Governor proposes more income tax cuts

Details of the two-year budget proposal to come later

0 | Budget, Legislature

Gov. Sam Brownback during his 2013 State of the State address.

Gov. Sam Brownback during his 2013 State of the State address.

— Without revealing much in the way of detail, Gov. Sam Brownback in the annual state-of-the-state speech to the Kansas Legislature outlined a two-year budget plan that among other things would continue his push to eliminate the state income tax.

"Look out Texas, here comes Kansas," he said to applause from Republican legislators who jumped from their seats in approval. Texas doesn't have state income tax.

The governor proposed foregoing the scheduled decrease in the state sales tax in exchange for additional reductions in the income tax. The 6.3 percent sales tax is scheduled to drop back to 5.7 percent on July 1. It was temporarily increased in 2010 to help make up for the loss of state revenues caused by the slump in the economy.

Last year, Brownback signed into law the biggest tax cut package in state history. The major components included reducing the top income tax rate on high-wage earners from 6.45 percent to 4.9 percent and the bottom rate from 3.5 percent to 3 percent. It also eliminated the income tax for about 190,000 businesses.

His new plan would shrink the top personal income tax rate to 3.5 percent and the bottom rate to 1.9 percent.

'Glide path to zero'

Brownback described the reductions as the "glide path" to zero income tax and said it could happen "without cutting funding for schools, higher education or essential safety net programs."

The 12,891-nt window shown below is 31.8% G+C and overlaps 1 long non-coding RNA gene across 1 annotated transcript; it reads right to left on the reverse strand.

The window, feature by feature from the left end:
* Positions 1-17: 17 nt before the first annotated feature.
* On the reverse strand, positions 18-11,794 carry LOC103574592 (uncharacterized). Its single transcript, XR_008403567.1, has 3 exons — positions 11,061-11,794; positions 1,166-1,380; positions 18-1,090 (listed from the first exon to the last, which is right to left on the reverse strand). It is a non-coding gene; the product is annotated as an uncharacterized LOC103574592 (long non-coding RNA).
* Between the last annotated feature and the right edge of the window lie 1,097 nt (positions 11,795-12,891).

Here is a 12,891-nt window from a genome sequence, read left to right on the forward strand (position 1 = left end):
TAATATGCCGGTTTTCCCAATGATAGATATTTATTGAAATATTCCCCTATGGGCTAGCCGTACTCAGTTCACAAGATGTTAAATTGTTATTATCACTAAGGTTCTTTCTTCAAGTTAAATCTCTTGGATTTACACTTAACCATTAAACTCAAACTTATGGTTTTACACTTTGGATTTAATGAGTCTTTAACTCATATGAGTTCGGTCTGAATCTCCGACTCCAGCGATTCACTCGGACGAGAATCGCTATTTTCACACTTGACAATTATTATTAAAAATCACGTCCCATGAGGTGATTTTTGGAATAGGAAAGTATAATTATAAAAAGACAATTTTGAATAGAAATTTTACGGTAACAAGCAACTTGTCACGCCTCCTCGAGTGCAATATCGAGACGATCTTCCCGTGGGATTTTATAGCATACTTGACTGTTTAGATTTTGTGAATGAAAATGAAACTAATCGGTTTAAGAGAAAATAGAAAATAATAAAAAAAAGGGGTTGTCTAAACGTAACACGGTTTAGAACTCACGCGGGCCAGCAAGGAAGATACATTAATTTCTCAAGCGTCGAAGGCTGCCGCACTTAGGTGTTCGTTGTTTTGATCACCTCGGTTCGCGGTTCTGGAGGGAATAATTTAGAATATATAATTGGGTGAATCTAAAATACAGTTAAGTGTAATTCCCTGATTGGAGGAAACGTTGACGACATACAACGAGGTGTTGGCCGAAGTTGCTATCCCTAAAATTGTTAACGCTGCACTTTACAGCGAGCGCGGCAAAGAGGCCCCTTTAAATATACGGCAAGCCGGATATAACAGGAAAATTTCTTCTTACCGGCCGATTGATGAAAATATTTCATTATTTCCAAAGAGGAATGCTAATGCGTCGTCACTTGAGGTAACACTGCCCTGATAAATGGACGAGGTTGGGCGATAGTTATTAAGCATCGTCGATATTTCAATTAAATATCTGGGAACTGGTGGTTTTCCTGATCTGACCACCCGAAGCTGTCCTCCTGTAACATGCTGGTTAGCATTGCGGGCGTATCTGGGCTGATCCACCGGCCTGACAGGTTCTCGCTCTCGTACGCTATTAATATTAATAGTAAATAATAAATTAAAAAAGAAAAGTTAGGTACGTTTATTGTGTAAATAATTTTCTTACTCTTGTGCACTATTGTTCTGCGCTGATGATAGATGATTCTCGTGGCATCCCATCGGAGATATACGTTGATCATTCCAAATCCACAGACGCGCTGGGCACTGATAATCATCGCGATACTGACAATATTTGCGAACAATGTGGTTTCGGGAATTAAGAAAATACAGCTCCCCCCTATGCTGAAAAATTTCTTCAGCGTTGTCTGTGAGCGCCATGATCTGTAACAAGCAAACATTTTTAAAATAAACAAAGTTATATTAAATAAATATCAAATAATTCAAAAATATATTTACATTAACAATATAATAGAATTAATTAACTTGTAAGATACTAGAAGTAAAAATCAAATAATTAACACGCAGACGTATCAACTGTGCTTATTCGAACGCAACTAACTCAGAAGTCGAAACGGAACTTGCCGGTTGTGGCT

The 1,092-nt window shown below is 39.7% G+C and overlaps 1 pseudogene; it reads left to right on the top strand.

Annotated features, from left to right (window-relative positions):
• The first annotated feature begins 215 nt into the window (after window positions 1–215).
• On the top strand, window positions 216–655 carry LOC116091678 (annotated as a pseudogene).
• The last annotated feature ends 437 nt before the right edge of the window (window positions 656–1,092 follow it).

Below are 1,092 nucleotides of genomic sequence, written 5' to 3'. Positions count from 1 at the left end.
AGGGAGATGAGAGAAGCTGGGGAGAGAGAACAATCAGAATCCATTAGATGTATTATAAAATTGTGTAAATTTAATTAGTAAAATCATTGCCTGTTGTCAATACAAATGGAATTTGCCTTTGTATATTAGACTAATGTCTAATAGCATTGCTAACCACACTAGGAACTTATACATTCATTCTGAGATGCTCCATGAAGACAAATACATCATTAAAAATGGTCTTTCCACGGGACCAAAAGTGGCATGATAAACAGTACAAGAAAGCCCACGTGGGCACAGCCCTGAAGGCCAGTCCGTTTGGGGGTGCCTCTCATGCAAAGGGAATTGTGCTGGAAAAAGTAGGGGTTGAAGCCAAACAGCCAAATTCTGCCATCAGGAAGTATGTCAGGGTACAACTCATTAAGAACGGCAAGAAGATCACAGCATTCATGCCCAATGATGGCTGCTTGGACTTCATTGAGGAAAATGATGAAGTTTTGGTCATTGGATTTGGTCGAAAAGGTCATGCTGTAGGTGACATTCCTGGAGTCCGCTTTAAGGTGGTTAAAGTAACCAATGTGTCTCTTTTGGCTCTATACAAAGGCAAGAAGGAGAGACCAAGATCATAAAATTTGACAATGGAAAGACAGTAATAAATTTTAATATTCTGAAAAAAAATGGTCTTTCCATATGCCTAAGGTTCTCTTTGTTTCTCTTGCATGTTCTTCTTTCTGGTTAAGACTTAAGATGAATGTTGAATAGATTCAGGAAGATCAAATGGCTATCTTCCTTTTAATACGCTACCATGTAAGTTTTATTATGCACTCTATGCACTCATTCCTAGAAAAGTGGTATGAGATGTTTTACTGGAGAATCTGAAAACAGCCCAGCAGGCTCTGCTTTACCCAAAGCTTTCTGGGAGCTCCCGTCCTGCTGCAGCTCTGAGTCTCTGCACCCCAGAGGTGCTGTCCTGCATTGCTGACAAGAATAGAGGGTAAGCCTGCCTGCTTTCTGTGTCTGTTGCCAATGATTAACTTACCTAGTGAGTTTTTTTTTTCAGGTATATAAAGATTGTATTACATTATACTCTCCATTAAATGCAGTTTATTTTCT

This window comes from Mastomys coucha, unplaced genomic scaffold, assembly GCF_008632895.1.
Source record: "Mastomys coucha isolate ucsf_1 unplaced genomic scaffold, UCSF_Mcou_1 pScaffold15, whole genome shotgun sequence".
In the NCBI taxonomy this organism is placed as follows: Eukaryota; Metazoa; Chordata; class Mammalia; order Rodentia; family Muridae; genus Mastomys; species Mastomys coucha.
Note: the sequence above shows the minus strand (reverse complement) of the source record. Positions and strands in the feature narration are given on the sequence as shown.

The tax cut proposal probably was the most far-reaching initiative proposed by the governor in a six-page speech given to both chambers of the Legislature, tribal leaders, members of the state education boards, Kansas Supreme Court justices, members of his cabinet and various other spectators. The message also was broadcast live on some radio and television networks.

He did not get specific about how his proposal for a two-year budget cycle would work but more details about that are expected Wednesday when administration officials are scheduled to meet with members of the House and Senate budget committees.

The state abandoned two-year budgeting in 1956, so his plan could substantially change the current budget process, if adopted.

The governor said his two-year budget would have "substantial focus on efficiency and effectiveness" and would include 7.5 percent reserve funds (roughly $400 million) intact at the end of each year in the cycle without cutting funds to public schools or universities.

He also said it would include money to train 50 new doctors a year at a new medical school facility at the University of Kansas Medical Center in Kansas City.

Consolidation

The governor called for consolidating the Kansas Turnpike Authority with the Kansas Department of Transportation. The turnpike authority, created by the Legislature in 1953, oversees the toll road that runs between the Oklahoma border near Wellington and metropolitan Kansas City. It has been governed independently by its own board of directors since the road was built more than 50 years ago.

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Senate Minority Leader Anthony Hensley, a Topeka Democrat, during Gov. Sam Brownback's State of the State address.

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"We don't need two highway departments in Kansas," Brownback said to applause from Republican lawmakers. "By bringing these two large organizations together under the direction of the secretary of transportation, we will serve the public better and more efficiently and will have more money to put into our roads."

“Merging the KTA and KDOT is certainly an option we’ll examine in committee," House Transportation Committee Chairman Richard Proehl, R-Parsons, said in a prepared statement after the speech.

Schools and courts

Brownback said his budget plan earmarked $12 million aimed at boosting fourth grade reading proficiency by providing incentives to schools that boost reading scores. But he spent as much time in the speech urging the Legislature to assert its primacy over the courts when it comes to school funding.

A state appellate court recently ruled that Kansas needed to boost its spending on K-12 schools by $400 million a year in order to comply with the state Constitution.